A New Day in Ministry for Canada

Calming words for a chaotic time.

As many have heard, there are changes afoot in the Christian Reformed Church in North America (CRCNA) that have some a tad anxious. For those who have not heard, over the past several weeks and months, the Canadian governing directors of the CRCNA in Canada served well in their roles of guiding and protecting the church by making changes to fulfill its legal requirements according to Canadian charitable law. 

While these changes have been endorsed by the full Council of Delegates and have the support of our United States brothers and sisters, it can also be said that there have been some ripple effects that have brought some unease. So allow me to speak one calming word into what some are saying is a chaotic time to belong to the CRC in Canada. 

To begin, reform is in our denominational name. The word “Reformed” is a descriptor of both “being” and “belonging.” As a matter of fact, long ago during the Reformation, people of Calvinistic persuasion aligned themselves to the phrase “reformed and always reforming,” indicating that they were willing to change in order to make the mission of the Gospel increasingly clear. Now is such a time for change.  

Consequently, when change is demanded of us, Reformed people should not be afraid. Because, what results is an opportunity to clarify the mission.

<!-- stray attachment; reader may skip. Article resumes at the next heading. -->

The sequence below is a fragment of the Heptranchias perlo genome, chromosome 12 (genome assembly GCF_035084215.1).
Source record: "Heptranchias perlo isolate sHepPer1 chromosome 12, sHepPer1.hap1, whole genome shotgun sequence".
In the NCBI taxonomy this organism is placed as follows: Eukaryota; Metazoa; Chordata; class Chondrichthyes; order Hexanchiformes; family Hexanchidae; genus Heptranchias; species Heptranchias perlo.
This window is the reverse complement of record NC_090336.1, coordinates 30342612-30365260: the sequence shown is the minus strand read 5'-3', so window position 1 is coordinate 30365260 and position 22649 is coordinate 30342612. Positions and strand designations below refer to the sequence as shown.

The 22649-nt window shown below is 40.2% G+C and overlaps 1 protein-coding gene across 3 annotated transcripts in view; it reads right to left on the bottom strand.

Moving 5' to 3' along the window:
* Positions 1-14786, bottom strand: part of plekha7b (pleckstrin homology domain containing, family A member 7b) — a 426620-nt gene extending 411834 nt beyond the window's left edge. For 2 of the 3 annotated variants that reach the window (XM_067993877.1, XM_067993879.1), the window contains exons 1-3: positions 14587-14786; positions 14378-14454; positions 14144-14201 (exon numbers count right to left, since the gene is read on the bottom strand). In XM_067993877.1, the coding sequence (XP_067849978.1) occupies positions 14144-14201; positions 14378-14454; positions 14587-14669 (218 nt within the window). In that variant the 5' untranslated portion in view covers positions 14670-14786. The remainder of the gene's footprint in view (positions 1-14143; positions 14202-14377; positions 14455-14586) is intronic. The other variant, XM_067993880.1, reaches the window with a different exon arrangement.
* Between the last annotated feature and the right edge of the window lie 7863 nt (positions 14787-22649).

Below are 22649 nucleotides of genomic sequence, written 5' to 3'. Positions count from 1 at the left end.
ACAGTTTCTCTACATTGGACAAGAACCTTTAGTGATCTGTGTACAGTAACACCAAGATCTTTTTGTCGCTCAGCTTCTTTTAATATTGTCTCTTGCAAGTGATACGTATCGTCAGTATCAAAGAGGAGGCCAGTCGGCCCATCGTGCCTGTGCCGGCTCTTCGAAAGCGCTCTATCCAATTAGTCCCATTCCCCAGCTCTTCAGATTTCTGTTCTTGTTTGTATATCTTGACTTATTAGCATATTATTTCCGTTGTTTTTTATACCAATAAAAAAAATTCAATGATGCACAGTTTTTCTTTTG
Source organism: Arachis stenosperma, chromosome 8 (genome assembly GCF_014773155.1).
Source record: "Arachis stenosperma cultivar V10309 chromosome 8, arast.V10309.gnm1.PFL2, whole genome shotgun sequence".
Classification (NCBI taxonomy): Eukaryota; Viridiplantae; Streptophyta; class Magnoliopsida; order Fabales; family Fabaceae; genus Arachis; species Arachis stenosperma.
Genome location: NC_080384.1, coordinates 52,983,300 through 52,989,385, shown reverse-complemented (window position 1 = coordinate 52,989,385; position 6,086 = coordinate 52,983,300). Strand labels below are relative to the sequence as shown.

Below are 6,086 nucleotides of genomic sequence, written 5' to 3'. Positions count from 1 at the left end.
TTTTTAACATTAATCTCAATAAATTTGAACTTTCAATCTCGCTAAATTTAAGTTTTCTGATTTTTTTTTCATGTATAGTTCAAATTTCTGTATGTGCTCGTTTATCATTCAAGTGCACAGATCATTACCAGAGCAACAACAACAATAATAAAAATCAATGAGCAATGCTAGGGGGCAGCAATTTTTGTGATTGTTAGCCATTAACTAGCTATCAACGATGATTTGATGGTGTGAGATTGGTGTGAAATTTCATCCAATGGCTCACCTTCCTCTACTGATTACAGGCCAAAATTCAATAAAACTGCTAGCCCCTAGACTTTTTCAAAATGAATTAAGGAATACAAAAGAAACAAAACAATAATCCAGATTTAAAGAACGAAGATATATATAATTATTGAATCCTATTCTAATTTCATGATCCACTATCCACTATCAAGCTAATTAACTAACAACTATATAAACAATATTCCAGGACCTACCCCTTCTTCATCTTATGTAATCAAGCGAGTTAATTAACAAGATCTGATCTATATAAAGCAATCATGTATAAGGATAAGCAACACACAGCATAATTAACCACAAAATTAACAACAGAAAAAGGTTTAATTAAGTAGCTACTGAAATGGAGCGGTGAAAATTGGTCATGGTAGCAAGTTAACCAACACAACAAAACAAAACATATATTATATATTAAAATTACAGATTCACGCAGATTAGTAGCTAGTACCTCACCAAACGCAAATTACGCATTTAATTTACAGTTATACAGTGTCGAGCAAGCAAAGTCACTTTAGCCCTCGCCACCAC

What do I mean by this?  The changed reality we now face will result in at least two good things. First, the Canadian side of the church will appropriately have “direction and control” of its own resources more than ever before. Second, both the U.S. and Canadian sides of our denomination will now have the opportunity to reform (realign, repurpose, rescale, relaunch, reconfigure) the structure and methodology of how the Gospel takes shape through our ministries.

Reform: To quote Ambrose University Gordon Smith, “effective institutions are clear about their mission. Dynamic institutions constantly foster good conversations about mission.” The changes rightfully demanded of the church as a legal charity (Romans 13), compel us into a board-approved, one-year conversation to further mission clarity. Ultimately, this will further define/reform both the “what” and “how” we do ministry, and provide heightened purpose to our collective work in both nations.

In the meantime, we would love to hear from all Christian Courier readers with an opinion on the “what” and “how” of ministry in Canada. Please send emails to gro.ancrc@adroord and we will make them part of the content we consider.

This article was made possible through a partnership with CRC Ministries within Canada.

  • Darren is a former Canadian Ministries Director of the Christian Reformed Church in North America.

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